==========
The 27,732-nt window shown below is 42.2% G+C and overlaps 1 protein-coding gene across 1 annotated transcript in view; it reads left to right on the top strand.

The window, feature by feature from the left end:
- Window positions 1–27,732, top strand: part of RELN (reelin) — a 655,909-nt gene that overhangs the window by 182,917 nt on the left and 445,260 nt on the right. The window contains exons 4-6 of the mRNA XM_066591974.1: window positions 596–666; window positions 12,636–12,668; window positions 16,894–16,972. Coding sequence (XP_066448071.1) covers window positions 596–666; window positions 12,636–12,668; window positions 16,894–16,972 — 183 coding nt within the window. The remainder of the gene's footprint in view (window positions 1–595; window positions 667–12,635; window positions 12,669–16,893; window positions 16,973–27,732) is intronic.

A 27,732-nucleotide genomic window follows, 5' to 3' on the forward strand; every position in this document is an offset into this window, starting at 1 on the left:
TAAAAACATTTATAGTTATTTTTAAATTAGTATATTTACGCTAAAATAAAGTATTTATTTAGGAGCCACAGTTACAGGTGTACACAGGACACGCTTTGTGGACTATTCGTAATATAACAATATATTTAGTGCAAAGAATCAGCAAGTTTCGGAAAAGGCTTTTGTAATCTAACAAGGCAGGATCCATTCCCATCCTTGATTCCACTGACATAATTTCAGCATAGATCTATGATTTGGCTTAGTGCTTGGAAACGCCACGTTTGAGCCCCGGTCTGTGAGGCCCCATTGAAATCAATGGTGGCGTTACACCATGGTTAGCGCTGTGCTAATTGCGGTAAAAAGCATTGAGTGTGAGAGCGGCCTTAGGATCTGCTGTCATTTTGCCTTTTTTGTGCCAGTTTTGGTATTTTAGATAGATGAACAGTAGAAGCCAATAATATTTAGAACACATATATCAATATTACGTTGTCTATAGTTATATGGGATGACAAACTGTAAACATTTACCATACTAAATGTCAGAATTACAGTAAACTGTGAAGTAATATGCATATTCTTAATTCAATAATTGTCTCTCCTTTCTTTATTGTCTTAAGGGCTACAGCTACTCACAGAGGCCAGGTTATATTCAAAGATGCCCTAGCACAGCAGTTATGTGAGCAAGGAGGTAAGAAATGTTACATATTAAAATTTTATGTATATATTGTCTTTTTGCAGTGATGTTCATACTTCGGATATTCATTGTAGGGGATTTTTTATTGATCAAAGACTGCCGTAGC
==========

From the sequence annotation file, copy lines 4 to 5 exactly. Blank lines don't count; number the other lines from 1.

A 27,732-nucleotide genomic window follows, 5' to 3' on the forward strand; every position in this document is an offset into this window, starting at 1 on the left:
TAAAAACATTTATAGTTATTTTTAAATTAGTATATTTACGCTAAAATAAAGTATTTATTTAGGAGCCACAGTTACAGGTGTACACAGGACACGCTTTGTGGACTATTCGTAATATAACAATATATTTAGTGCAAAGAATCAGCAAGTTTCGGAAAAGGCTTTTGTAATCTAACAAGGCAGGATCCATTCCCATCCTTGATTCCACTGACATAATTTCAGCATAGATCTATGATTTGGCTTAGTGCTTGGAAACGCCACGTTTGAGCCCCGGTCTGTGAGGCCCCATTGAAATCAATGGTGGCGTTACACCATGGTTAGCGCTGTGCTAATTGCGGTAAAAAGCATTGAGTGTGAGAGCGGCCTTAGGATCTGCTGTCATTTTGCCTTTTTTGTGCCAGTTTTGGTATTTTAGATAGATGAACAGTAGAAGCCAATAATATTTAGAACACATATATCAATATTACGTTGTCTATAGTTATATGGGATGACAAACTGTAAACATTTACCATACTAAATGTCAGAATTACAGTAAACTGTGAAGTAATATGCATATTCTTAATTCAATAATTGTCTCTCCTTTCTTTATTGTCTTAAGGGCTACAGCTACTCACAGAGGCCAGGTTATATTCAAAGATGCCCTAGCACAGCAGTTATGTGAGCAAGGAGGTAAGAAATGTTACATATTAAAATTTTATGTATATATTGTCTTTTTGCAGTGATGTTCATACTTCGGATATTCATTGTAGGGGATTTTTTATTGATCAAAGACTGCCGTAGC